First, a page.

When it comes to the most dangerous animal on planet earth, humans rank undisputedly at number one. Even when we combine the damage that all other animal species do to the environment and to humans, it is still no match to what the humans do. However, there were a few particular environmental disasters with which humans took this damage to a yet another level. These are the worst man-made environmental disasters. Because of these disasters that the planet earth would never be the way it was once.
10 Worst man-made environmental disasters
Environmental disasters triggered by human activities have far-reaching consequences. They can affect the ecological balance of nature, resulting in the deaths of plants and animals.
The socio-economic lives of humans living in or around the scene of an environmental disaster site are severely affected. The impact of the environmental disaster on the health and the economy might force large-scale migration.
The following are the worst man-made environmental disasters caused by unscrupulous human activities.
1. Dust bowl of 1935 in Stratford, Texas
The Dust Bowl, one of the worst environmental disasters of the 1930s, was triggered by unsustainable agricultural practices in Texas. Encouraged by the advertisements of bounty crops, a suitcase farmers replaced the traditional plants of the southern Great Plains with the crops of the North and the East. They uprooted the perennial indigenous grasses of the semi-arid land and devoted expansive lands to wheat cultivation. When the rains were plentiful, farmers reaped the benefits of the new farming method. However, when a severe drought started in 1931, in the absence of the native grasses that kept the soil in place and trapped the moisture in the soil, the strong wind turned the Great Plains into a Dust Bowl. Farmers and agricultural workers were forced to abandon millions of acres of farmland.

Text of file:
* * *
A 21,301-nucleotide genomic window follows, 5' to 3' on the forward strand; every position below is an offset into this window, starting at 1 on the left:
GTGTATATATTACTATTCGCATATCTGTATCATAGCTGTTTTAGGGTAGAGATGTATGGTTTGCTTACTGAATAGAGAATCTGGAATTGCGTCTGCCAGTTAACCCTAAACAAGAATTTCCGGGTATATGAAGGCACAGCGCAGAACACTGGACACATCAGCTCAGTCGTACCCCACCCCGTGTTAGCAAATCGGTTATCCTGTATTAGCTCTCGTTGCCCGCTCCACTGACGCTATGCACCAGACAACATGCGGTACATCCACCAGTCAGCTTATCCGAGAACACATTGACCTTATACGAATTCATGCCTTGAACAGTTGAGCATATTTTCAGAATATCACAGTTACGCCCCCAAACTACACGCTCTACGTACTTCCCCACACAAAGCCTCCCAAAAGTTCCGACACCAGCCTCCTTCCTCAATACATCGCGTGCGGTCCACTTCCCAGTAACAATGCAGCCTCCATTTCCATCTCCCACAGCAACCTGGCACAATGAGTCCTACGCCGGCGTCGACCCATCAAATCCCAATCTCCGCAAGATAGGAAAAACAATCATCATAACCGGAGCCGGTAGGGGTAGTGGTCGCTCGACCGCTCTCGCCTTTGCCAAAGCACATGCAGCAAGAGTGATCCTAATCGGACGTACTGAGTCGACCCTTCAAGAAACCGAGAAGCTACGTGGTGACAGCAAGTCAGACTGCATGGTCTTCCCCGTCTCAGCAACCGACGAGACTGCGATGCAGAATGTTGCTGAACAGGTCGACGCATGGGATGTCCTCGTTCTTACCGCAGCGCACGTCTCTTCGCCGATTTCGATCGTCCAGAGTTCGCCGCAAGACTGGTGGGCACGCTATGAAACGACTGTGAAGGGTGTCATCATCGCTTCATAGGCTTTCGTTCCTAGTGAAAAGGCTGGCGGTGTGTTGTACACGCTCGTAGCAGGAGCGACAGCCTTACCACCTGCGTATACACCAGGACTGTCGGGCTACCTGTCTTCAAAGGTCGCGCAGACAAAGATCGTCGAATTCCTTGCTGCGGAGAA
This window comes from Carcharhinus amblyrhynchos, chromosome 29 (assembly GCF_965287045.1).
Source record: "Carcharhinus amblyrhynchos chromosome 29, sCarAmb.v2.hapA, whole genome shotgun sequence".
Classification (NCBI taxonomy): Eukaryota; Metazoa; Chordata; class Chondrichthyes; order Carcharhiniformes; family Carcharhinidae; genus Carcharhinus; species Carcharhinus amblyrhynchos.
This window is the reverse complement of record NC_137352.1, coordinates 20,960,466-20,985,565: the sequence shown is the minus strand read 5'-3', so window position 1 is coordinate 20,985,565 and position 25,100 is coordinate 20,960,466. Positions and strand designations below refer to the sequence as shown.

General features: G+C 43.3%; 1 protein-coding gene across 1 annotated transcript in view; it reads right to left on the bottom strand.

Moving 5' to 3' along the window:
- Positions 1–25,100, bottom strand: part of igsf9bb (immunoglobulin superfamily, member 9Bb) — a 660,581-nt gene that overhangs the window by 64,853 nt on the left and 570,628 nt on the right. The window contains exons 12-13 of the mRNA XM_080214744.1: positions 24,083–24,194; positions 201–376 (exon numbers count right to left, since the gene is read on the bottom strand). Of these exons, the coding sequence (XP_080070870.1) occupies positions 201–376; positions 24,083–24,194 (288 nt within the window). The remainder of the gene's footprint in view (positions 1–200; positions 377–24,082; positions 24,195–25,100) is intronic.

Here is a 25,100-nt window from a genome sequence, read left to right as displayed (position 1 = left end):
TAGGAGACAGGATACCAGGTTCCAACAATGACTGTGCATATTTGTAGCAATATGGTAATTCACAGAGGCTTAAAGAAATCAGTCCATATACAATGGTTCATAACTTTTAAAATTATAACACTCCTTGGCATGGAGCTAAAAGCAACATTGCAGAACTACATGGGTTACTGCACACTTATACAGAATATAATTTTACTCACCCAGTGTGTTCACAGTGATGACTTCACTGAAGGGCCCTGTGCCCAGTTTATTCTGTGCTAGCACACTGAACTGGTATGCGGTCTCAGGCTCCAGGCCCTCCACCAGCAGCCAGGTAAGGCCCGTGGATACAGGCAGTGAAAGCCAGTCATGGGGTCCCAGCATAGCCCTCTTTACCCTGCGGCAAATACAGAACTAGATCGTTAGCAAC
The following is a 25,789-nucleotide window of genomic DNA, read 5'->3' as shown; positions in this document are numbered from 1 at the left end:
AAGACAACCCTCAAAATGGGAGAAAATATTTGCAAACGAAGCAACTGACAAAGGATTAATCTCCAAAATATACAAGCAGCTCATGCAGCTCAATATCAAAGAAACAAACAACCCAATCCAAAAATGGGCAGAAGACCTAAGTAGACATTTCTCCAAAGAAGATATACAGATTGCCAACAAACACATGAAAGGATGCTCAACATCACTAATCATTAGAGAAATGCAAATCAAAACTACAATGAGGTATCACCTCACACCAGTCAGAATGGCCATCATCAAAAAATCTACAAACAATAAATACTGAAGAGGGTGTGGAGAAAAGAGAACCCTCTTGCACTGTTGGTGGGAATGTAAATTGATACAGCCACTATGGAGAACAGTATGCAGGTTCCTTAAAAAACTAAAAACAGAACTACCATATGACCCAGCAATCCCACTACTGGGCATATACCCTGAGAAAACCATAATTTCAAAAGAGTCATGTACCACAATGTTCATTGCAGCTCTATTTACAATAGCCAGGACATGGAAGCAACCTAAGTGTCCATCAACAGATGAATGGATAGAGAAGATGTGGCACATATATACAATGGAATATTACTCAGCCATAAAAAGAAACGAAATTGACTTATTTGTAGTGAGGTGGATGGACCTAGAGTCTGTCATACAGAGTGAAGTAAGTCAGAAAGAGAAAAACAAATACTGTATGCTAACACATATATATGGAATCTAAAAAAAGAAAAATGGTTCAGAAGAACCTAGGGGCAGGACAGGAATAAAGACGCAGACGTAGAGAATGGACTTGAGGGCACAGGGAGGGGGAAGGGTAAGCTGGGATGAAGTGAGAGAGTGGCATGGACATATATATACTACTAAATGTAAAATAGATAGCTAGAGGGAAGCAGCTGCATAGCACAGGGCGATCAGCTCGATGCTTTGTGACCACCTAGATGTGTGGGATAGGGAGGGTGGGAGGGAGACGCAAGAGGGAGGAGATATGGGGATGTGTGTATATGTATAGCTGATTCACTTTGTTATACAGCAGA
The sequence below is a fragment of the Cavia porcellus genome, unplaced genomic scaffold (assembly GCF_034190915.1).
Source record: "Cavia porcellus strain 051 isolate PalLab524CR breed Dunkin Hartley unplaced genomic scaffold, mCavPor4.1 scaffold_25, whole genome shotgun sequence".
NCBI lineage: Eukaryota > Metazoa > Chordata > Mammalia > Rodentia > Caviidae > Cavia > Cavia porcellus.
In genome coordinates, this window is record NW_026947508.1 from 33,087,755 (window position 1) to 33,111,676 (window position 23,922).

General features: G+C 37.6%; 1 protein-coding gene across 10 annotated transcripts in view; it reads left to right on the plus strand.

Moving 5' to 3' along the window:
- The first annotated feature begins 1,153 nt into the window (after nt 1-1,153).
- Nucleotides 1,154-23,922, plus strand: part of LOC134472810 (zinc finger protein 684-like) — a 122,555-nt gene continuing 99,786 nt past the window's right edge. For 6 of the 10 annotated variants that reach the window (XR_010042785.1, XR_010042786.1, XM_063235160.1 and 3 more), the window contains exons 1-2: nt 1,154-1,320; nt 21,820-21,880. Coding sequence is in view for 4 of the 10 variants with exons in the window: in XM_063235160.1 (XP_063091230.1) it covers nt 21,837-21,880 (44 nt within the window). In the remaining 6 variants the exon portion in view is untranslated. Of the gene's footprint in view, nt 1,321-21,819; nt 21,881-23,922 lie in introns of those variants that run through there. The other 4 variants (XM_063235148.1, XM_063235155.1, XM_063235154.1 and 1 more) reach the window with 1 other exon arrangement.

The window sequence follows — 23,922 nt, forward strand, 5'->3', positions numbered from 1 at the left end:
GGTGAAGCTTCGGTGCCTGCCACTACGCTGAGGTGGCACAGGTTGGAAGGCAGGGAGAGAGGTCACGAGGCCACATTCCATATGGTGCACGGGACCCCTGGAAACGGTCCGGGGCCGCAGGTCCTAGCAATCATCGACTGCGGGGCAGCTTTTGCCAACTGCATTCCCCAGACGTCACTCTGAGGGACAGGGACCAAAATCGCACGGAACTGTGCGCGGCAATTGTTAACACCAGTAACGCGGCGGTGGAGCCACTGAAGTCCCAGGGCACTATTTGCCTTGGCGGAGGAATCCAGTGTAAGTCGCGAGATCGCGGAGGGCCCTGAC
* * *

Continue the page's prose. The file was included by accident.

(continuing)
2. Poisoning of Minamata Bay
In 1932, Chisso Corporation constructed its acetaldehyde production plant in Minamata, the southernmost island of Japan. Mercury, a byproduct of the production process, was discharged into the waters of the Minamata Bay. Gradually in the form of methyl mercury chloride the heavy metal entered the food chain of the marine creatures. Seafood was the key ingredient in the diet of the people of the Japanese island. Fishing was also a prominent livelihood of the residents of Minamata. The effect of mercury poisoning was noticed for the first time in the early 1950, when humans would suddenly loose the ability to move their hands and feet. However, it was only in the 1970s when the poisoning of the Minamata Bay was revealed to the outside world by Eugene and Aileen Smith.
3. Chernobyl Nuclear disaster
On 26 April 1986, an explosion at the Chernobyl Nuclear Power Plant in Ukraine released huge quantities of radioactive particles into the atmosphere. Till date, considered as one of the worst nuclear power plant accidents, the environmental disaster, according to a Greenpeace report, is responsible for 30,000 to 60,000 premature cancer deaths. The radiation has severely affected the ecological diversity in Chernobyl. It has dramatically reduced the vertebrate and invertebrate population in the region.
4. Bhopal gas tragedy